- Pun-Based Title: "The Cranberry Saw Us" might be the worst band name in history.
- Putting the Band Back Together: After 11 years off.
- Record Producer: Stephen Street has produced five of their seven albums.
- Recycled Soundtrack: The Niall Quinn era demo track "How's It Going to Bleed?" (from before Dolores' time in the band) had some of its melody and atmosphere reused in "Fee Fi Fo" on Bury the Hatchet, 10 years later. Also, "Linger"'s chords were originally written for a song of the Quinn era, though the song is largely Dolores's composition.
- The tune in "Promises", in particular the bass riff, is very similar to that of popular B-Side "So Cold in Ireland", and when "Promises" was debuted live in 1998 fans made this comparison.
- Self-Backing Vocalist: Dolores O'Riordan, frequently.
- Shell-Shocked Veteran: "Zombie," which doesn't shy away from the grisly imagery.
- Smoldering Shoes: In the "Promises" video, the cowboy fires at the witch/scarecrow, but she catches the bullets in her teeth. She then opens her mouth and emits a ray at the cowboy, leaving a smoldering pair of cowboy boots.
- Song Style Shift:
- "Daffodil Lament" turns from a mournful dirge about a woman trapped in a bad relationship to a joyful, optimistic tune with a ringing guitar line after she leaves him. Then there's another weird, mournful dirge (this one wordless) at the end, possibly indicating future uncertainty.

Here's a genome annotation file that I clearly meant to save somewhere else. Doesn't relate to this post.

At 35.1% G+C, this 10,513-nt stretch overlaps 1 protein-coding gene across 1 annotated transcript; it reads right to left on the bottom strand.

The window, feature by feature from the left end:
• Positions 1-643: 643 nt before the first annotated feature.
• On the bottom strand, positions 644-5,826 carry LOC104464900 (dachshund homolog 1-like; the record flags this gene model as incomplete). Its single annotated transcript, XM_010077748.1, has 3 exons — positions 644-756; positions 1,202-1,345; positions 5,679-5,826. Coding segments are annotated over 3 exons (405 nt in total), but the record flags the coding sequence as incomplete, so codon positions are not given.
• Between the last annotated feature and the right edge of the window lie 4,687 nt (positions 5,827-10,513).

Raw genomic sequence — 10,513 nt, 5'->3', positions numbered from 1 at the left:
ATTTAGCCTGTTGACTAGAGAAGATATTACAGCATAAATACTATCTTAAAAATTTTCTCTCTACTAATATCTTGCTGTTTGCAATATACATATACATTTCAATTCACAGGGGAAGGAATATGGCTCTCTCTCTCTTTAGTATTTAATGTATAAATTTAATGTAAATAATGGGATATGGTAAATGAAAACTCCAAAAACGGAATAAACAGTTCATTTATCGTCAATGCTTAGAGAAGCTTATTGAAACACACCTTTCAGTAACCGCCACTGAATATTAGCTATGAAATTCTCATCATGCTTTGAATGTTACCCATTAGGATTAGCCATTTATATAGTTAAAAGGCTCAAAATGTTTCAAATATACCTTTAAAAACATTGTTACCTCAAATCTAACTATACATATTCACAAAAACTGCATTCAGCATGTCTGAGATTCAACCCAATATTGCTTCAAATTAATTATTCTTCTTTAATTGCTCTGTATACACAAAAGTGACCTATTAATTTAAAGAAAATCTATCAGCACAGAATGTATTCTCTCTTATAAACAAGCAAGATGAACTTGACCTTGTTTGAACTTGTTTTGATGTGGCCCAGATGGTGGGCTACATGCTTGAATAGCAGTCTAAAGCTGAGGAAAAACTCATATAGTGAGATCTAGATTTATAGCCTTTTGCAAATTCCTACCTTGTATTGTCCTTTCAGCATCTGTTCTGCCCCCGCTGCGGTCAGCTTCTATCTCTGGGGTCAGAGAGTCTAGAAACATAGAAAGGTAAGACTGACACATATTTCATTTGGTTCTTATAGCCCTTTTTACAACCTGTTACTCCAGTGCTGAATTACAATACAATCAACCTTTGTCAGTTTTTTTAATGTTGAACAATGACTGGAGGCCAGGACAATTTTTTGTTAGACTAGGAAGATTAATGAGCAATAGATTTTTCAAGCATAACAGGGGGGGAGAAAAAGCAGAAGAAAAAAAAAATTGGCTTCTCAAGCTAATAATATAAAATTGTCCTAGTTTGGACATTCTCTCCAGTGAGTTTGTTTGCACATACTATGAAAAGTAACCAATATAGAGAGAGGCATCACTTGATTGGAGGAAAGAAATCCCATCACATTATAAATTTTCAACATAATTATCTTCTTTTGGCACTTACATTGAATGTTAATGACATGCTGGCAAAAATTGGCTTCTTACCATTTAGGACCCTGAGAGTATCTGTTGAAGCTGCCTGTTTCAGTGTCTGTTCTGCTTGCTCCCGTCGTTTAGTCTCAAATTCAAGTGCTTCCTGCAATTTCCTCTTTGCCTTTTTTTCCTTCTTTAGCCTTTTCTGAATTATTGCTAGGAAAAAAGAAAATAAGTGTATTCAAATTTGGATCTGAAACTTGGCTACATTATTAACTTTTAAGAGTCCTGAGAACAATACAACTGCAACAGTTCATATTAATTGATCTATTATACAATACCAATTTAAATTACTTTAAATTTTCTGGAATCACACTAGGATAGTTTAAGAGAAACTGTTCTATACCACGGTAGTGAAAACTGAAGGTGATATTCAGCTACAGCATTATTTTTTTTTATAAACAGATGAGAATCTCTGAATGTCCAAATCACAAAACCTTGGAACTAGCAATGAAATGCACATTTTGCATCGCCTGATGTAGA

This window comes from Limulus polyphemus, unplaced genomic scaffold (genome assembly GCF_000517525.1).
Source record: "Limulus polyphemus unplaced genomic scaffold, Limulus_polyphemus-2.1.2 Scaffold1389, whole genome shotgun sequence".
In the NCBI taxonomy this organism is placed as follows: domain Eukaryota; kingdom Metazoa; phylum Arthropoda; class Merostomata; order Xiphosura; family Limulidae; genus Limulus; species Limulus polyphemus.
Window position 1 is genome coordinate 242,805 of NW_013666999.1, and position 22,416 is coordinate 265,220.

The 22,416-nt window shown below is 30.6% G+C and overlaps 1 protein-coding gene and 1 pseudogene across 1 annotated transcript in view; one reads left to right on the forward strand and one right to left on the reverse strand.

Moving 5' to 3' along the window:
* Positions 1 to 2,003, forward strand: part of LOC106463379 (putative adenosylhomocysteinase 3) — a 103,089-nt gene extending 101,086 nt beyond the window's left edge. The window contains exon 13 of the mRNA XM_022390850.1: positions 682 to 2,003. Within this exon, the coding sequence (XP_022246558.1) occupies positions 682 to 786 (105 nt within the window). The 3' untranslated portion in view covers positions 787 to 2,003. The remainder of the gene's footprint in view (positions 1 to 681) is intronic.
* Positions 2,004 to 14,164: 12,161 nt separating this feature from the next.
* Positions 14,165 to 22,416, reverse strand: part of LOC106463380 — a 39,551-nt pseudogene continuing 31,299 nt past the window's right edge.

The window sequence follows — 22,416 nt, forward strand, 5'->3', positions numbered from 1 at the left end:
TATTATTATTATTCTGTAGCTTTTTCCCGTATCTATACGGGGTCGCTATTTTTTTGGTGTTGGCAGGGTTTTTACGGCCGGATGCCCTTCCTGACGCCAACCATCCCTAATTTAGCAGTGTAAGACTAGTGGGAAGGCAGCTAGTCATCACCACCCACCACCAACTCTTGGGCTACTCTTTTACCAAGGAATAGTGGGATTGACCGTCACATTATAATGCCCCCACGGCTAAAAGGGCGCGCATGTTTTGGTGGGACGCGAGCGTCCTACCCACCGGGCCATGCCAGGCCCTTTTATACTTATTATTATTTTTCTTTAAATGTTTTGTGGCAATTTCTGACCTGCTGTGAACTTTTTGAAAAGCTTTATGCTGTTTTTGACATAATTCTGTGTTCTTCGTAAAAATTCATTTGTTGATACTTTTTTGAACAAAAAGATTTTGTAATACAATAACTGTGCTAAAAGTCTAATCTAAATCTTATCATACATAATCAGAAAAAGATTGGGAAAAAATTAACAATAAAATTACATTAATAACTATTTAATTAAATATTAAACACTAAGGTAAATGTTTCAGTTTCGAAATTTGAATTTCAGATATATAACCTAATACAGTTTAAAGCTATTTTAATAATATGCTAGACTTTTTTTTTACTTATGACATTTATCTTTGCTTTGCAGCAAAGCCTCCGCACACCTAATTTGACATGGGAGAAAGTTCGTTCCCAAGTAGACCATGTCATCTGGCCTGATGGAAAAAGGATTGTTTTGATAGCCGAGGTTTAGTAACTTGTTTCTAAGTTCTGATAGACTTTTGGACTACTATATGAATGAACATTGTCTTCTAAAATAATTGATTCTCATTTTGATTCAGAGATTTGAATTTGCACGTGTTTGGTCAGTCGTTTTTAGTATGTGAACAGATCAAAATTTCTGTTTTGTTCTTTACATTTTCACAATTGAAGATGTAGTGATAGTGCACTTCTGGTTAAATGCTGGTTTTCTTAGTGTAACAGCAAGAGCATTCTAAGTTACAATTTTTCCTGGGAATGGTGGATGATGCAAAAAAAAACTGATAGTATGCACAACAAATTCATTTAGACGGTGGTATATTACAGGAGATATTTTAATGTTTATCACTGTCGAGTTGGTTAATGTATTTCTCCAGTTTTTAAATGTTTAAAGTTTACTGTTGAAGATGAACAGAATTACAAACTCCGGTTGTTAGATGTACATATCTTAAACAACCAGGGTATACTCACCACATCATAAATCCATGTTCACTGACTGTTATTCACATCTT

- "Sunday" starts off as a new age style song with vocal and strings, followed by a slight moment of silence, after which drums kick in and it becomes a melodic indie song.
- Spoken Word in Music: "Yeats' Grave" quotes from a poem by the man himself.
- Title-Only Chorus: "Just My Imagination" (aside from two stray "It was"). Also, In The End has "Wake Me When It's Over."
- Wanton Cruelty to the Common Comma: You could be correct, and call it "Yeats's Grave". Or you could adopt the wrong but very common convention that reflects how people usually pronounce possessives (and how you're singing it), and call it "Yeats' Grave". But calling it "Yeat's Grave" is definitely wrong.
- War Is Hell: "Zombie", about The Troubles.
- Weird West: The video for "Promises" pits a sheriff against a resurrected witch, Showdown at High Noon-style... and the witch delivers a Curb-Stomp Battle.
- Wham Line: "Forever Yellow Skies."Forever, I'll be forever holding you
Forever, I'll be forever holding you
Responsible, responsible, responsible